Following the presentation of the above stipulated facts, petitioner called Earl Malisoff, the secretary/treasurer of Leisuretime to the stand. He testified that he had tendered $500 and an application for an arcade license. The officers of the corporation determined that it would be necessary to remodel the Western Avenue location because it had previously been maintained as a flower shop. Petitioner employed a general contractor, E&S Construction Company, who submitted plans to the building department. After the plans were submitted, the permit was issued; remodeling proceeded and was eventually approved by the various city inspectors. The witness detailed expenditures of approximately $21,300. He also testified that if the building permit had not been issued, he would not have made the expenditures. On cross-examination, Malisoff was questioned about the contingency arrangement under which the Western Avenue location was leased. He stated that Leisuretime had entered into a five-year lease with a 30-day contingency escape clause which would allow Leisuretime to secure approval from the zoning and police departments prior to being bound by the lease. If that approval were not forthcoming, Leisuretime had the right to cancel the lease and all advanced funds would be refunded. The lease was dated December 17, 1978. Counsel for the city pointed out that the approval by the police department did not occur until January 22, more than 30 days after the lease was executed. Malisoff admitted that Leisuretime had not exercised its right to cancel even though it could have on the 30th day. Leisuretime instead allowed itself to be bound by the five year lease prior to the approval by the police department.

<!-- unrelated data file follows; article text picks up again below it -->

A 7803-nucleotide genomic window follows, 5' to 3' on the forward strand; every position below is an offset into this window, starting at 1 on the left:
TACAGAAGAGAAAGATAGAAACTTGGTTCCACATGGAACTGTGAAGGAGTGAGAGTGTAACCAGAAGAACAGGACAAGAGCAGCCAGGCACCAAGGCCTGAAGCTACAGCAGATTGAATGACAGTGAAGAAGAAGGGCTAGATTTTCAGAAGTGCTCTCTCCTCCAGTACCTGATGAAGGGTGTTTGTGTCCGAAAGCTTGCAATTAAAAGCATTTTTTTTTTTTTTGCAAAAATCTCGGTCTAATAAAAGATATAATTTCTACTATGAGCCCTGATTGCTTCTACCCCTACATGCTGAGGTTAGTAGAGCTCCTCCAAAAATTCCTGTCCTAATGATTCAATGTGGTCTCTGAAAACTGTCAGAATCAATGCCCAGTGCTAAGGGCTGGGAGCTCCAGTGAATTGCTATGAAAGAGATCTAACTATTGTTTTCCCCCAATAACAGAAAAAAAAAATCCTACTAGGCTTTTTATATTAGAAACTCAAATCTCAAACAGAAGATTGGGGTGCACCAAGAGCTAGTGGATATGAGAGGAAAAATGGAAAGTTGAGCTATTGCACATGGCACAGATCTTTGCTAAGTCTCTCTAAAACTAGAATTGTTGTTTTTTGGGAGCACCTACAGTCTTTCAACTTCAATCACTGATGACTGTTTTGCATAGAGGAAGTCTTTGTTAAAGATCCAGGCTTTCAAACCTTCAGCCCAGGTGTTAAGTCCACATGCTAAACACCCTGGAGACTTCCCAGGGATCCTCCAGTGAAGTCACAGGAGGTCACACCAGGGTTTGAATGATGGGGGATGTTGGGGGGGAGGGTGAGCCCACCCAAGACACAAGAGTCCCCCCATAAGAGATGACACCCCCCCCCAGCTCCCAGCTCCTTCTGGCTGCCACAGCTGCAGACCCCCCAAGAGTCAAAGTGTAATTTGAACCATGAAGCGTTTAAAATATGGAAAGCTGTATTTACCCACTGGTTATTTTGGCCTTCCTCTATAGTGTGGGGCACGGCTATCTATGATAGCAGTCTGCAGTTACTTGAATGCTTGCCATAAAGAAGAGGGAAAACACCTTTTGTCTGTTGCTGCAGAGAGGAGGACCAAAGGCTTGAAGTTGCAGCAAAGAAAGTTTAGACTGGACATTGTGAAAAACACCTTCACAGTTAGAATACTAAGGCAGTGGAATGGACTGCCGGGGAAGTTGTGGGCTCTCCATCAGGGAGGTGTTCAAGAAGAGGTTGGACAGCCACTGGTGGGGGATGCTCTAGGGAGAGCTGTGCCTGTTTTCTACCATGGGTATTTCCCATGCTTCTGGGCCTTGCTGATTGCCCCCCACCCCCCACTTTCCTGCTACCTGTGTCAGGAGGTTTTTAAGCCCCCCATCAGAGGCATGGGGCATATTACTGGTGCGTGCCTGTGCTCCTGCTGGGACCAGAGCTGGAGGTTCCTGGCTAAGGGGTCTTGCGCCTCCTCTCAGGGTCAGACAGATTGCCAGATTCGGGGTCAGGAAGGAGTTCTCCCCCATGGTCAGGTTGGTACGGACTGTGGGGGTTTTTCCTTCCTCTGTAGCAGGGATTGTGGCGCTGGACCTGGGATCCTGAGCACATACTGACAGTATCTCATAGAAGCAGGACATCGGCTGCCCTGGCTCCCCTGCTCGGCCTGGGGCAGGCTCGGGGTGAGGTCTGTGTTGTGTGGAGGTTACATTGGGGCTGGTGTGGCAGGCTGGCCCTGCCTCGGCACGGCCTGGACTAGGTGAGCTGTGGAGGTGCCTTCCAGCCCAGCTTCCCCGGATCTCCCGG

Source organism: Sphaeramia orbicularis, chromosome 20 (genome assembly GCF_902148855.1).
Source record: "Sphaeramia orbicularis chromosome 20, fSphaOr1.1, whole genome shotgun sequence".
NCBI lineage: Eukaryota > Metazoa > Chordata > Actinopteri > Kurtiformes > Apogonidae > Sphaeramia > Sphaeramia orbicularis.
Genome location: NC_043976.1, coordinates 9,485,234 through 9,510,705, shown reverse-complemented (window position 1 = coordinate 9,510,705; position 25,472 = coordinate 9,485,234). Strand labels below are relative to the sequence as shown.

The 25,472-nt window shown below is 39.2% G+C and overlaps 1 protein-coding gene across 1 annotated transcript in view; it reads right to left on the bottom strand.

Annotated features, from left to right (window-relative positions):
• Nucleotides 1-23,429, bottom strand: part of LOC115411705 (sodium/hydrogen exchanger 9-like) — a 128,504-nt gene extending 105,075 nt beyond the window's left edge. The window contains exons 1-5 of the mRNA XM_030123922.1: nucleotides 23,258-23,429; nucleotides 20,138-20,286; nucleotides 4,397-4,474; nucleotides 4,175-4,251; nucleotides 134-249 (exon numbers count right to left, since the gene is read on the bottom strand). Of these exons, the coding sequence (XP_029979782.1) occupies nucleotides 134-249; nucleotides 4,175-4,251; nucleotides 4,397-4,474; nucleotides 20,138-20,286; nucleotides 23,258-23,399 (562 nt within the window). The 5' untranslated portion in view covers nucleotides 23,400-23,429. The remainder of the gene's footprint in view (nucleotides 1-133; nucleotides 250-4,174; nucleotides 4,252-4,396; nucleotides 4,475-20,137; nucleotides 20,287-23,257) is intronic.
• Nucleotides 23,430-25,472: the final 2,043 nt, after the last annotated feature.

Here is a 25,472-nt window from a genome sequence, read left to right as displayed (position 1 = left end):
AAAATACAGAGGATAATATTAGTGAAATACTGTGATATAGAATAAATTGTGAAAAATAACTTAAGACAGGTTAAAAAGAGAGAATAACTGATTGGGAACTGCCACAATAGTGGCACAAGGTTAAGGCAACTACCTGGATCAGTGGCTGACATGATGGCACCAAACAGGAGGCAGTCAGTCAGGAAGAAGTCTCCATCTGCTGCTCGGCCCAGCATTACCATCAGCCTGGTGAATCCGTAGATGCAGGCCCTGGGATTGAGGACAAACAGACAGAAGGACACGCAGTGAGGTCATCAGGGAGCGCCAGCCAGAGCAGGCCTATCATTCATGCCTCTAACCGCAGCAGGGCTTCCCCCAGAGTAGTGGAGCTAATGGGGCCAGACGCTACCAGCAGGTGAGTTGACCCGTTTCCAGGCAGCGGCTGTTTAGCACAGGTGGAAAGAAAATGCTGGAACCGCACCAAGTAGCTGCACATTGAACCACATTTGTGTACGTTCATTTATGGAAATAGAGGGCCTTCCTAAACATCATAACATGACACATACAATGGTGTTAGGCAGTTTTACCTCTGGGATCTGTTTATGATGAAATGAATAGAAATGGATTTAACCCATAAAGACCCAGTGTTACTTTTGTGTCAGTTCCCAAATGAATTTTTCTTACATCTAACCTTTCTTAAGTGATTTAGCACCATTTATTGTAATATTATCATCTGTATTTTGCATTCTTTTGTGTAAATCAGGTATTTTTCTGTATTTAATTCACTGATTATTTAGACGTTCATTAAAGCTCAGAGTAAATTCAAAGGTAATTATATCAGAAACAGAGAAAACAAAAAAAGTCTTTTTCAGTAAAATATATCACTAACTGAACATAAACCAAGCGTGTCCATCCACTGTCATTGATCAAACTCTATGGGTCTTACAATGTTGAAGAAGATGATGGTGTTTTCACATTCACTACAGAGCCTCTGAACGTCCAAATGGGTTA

The witness then testified that in the early part of April 1979, he went to a meeting at the office of the license officer for the city of Chicago, Sergeant Gavin. Sergeant Gavin showed him a copy of an ordinance that had been passed by the city of Chicago on January 19, 1979. The ordinance read that an arcade could not be maintained within 200 feet of a residential zone. Sergeant Gavin also informed him that Leisuretime would not receive a license because the location on Western Avenue was within 200 feet of a residential area. Malisoff conceded that the remodeled building could be used for a business other than an arcade.

Following this testimony, the trial court reviewed the ordinance in question:

"104.2-9.1. No person shall operate any arcade in any place within two hundred feet of any church, hospital, building operated * * * as a grammar or secondary school, or residential zoning district, unless such place is licensed as an arcade before the establishment of the church, hospital, educational institution, or zoning district." (Chicago, Ill., Council Jour. 9538 (Jan. 19, 1979).)

Section 2 of the ordinance of January 19, 1979, provides:

"This ordinance shall be in full force and effect from and after its passage." (Chicago, Ill., Council Jour. 9538 (Jan. 19, 1979).)

The trial court first questioned the constitutionality of the ordinance. It then ruled that since petitioner had been issued a building permit and had spent monies in reliance upon that permit, petitioner fell within the case law exception estopping the city from denying the arcade license. The court also stated:

"I recognize the right of the City Council to rezone property; but when they do it, I don't think they can do it in violation of people's rights to rely on the ordinance."

From the trial court's order issuing a writ of mandamus against the city of Chicago and its licensing official, the ...